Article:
Climate change denial continues to affect public perception

Sarah Seraj

Despite the mounting scientific evidence toward human-induced global warming, misrepresentation of climate change science continues to affect public perception.

According to Megan Raby, history professor and science historian, misrepresentation of climate change science predates back to 1988. At the time, public awareness of the issue was growing due to the congressional testimony of atmospheric physicist James Hansen and the formation of the Intergovernmental Panel on Climate Change. As momentum to address climate change began to build, a white paper by the George C. Marshall Institute entitled “Global Warming: What Does the Science Tell Us?” began to circulate at the White House, Raby said.

“(The paper) argued that the current warming trend was a result of increased solar activity, not industrial emissions,” Raby said. “Now, from a scientific and logical standpoint, it is pretty easy to debunk — like the many similar documents that have followed it over the decades since, it overemphasized (the) level of scientific uncertainty and used cherry-picked data … to make it seem as if it was simply summarizing peer-reviewed research.”

According to Raby, one issue with the communication of climate change science in the United States is that it is presented as having two sides, making it seem like both sides are equivalent. Raby suggested that it may stem from the “equal-time rule” in broadcasting. This rule, which goes back to 1927, requires stations that broadcast a political candidate to provide equal media time to opposing candidates.

“Being ‘fair’ to ‘both’ sides is a policy that might make sense in a two-party election, but not in evaluating science,” Raby said.

Kristopher Wilson, journalism senior lecturer and science communicator, teaches journalism students how to navigate the intricacies of climate change reporting. He encourages students to accurately represent the weight of evidence in their coverage of the topic, instead of zooming in on skeptics who represent a small fraction of climate scientists.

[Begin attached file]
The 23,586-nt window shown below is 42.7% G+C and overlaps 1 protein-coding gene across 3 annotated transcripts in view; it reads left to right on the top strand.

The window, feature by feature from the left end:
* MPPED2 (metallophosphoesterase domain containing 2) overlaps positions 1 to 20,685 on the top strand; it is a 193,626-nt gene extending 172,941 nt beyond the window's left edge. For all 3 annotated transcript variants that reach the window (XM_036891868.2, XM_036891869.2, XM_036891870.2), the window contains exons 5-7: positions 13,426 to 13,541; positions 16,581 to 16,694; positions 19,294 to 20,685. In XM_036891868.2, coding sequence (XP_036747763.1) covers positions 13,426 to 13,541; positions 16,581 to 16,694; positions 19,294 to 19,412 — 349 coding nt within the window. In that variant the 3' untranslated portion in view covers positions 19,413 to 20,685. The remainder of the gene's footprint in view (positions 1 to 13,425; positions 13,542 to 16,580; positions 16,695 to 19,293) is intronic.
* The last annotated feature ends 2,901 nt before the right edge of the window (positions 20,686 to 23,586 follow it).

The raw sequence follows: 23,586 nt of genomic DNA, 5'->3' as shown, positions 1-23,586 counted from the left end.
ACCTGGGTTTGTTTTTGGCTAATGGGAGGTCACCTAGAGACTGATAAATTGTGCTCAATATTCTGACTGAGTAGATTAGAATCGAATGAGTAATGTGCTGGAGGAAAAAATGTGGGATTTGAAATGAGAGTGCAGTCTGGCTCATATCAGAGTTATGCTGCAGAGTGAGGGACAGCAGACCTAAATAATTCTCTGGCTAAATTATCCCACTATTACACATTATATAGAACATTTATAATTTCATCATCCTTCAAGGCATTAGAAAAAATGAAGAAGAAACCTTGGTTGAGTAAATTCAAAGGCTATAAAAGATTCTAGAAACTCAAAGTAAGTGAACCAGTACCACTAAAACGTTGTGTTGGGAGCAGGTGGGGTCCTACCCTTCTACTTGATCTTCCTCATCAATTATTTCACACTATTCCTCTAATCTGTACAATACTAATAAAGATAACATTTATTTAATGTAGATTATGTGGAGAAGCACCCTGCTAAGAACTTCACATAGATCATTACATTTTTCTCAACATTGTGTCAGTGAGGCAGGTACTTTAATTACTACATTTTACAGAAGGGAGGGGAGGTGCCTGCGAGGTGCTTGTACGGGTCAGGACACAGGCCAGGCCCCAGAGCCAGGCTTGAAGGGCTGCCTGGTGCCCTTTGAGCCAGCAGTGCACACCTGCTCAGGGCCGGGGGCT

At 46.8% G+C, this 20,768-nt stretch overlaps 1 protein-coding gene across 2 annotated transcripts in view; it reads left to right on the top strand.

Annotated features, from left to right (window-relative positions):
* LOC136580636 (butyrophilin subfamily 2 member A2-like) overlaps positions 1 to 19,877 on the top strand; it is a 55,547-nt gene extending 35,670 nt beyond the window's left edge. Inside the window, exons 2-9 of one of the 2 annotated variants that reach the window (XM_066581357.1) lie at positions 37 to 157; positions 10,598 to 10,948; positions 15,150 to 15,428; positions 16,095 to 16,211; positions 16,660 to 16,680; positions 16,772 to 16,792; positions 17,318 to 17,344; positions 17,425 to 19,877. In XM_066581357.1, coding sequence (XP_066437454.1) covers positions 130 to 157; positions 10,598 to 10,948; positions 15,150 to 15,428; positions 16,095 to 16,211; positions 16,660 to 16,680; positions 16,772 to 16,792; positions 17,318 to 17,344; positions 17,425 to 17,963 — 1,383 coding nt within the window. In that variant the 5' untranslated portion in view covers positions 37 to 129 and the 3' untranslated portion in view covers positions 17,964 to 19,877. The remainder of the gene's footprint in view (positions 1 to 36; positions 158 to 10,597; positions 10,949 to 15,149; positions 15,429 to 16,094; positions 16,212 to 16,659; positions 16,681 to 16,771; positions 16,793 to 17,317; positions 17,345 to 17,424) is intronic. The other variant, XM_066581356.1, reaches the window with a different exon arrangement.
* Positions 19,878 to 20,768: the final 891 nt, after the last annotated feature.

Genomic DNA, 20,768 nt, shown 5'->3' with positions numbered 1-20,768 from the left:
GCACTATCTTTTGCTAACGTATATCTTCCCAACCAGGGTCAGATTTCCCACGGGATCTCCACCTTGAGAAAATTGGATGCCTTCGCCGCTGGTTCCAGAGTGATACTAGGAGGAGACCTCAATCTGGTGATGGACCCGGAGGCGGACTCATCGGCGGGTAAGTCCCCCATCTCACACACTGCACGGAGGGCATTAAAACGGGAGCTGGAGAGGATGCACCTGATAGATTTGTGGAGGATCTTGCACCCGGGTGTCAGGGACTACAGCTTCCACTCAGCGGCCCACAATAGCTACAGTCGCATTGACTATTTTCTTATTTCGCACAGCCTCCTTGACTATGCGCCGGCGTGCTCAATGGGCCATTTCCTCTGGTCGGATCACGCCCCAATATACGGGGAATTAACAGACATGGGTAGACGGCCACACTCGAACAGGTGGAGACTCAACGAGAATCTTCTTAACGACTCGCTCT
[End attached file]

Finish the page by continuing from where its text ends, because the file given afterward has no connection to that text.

“While over 97 percent of climate scientists agree that climate change is happening and, more importantly, attribute that change to human activities, recent surveys show that only about half of Americans believe that scientific consensus, meaning something is contaminating the communication of that science to more general audiences,” Wilson said.

Some of the miscommunication can be attributed to misinformation campaigns from special interest groups, who have mimicked strategies from tobacco companies to deny scientific findings and inflate uncertainties, Wilson said. On top of that, climate change science is complex and not easily relatable to general audiences.

Joshua Busby, associate professor of public affairs, said that climate change denial is more pronounced in the policy space than in the media and is heightened by ideological differences between political parties. Ideological blinders can make people immune to evidence that doesn’t support their view, he added.

Politicians can continue to indulge in climate change denial as long as they don’t get punished by their voters, Busby said. However, they would be forced to change their tune if they faced stinging electoral defeat. If voters who care about climate change mobilize on a large scale to voting polls, politicians may have no choice but to take action. But the problem is that politicians rarely get kicked out of power over environmental issues, which tend to be low priority for most voters.

Meanwhile, the clock is ticking.

“We are already seeing the effects now in the record loss of arctic sea ice, stressed ecosystems and extreme weather,” Raby said. “The longer we wait to act, the more uncertain the future and the more difficult it will be to adapt.”